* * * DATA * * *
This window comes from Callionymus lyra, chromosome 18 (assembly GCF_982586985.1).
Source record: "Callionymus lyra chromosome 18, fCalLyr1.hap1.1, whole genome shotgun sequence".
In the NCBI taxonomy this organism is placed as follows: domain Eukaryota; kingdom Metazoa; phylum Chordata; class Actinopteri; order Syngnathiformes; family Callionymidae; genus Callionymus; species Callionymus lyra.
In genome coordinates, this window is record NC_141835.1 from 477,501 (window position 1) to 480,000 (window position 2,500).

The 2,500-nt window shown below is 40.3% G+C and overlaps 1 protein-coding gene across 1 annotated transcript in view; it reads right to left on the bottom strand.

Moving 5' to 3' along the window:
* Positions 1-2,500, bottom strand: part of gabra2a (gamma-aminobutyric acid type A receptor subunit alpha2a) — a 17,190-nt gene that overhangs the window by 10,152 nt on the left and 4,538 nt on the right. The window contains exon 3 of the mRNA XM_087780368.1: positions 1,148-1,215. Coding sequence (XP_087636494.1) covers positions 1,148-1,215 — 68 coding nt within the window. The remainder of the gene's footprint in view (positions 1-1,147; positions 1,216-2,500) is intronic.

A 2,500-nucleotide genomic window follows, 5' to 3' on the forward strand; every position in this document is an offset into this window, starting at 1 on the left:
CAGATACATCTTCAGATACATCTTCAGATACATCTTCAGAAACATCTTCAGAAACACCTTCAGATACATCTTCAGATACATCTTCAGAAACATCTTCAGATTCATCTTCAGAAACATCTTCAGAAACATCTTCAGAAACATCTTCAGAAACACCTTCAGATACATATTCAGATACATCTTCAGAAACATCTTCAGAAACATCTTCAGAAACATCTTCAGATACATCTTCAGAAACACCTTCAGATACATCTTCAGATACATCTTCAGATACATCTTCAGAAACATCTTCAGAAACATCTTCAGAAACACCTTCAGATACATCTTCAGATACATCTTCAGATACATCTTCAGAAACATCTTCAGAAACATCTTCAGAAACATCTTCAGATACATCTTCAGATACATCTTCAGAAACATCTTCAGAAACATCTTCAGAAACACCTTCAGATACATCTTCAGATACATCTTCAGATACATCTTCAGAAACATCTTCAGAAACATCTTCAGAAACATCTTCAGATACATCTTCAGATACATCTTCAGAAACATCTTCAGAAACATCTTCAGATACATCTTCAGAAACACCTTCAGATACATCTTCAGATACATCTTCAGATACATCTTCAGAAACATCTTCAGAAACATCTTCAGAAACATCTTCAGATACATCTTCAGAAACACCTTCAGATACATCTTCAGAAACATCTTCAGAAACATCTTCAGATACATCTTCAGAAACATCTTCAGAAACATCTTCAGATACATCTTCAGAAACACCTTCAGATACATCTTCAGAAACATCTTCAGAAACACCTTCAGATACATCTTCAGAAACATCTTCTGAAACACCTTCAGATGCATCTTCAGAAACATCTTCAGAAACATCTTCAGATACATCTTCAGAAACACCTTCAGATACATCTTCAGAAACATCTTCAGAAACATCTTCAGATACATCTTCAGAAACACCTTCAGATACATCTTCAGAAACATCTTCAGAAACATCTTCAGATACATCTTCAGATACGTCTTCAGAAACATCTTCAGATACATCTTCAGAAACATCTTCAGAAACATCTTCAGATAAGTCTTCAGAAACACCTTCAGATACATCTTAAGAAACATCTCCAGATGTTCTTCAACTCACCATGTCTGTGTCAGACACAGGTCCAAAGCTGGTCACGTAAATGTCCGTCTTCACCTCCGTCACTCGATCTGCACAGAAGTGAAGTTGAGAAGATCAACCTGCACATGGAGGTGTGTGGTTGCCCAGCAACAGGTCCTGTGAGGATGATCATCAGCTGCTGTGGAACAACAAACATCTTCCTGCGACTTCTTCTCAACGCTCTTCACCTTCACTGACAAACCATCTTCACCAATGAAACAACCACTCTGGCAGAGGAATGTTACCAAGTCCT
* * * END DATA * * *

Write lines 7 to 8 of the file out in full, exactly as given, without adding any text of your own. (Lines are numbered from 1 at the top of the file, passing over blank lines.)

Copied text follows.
* Positions 1-2,500, bottom strand: part of gabra2a (gamma-aminobutyric acid type A receptor subunit alpha2a) — a 17,190-nt gene that overhangs the window by 10,152 nt on the left and 4,538 nt on the right. The window contains exon 3 of the mRNA XM_087780368.1: positions 1,148-1,215. Coding sequence (XP_087636494.1) covers positions 1,148-1,215 — 68 coding nt within the window. The remainder of the gene's footprint in view (positions 1-1,147; positions 1,216-2,500) is intronic.

A 2,500-nucleotide genomic window follows, 5' to 3' on the forward strand; every position in this document is an offset into this window, starting at 1 on the left: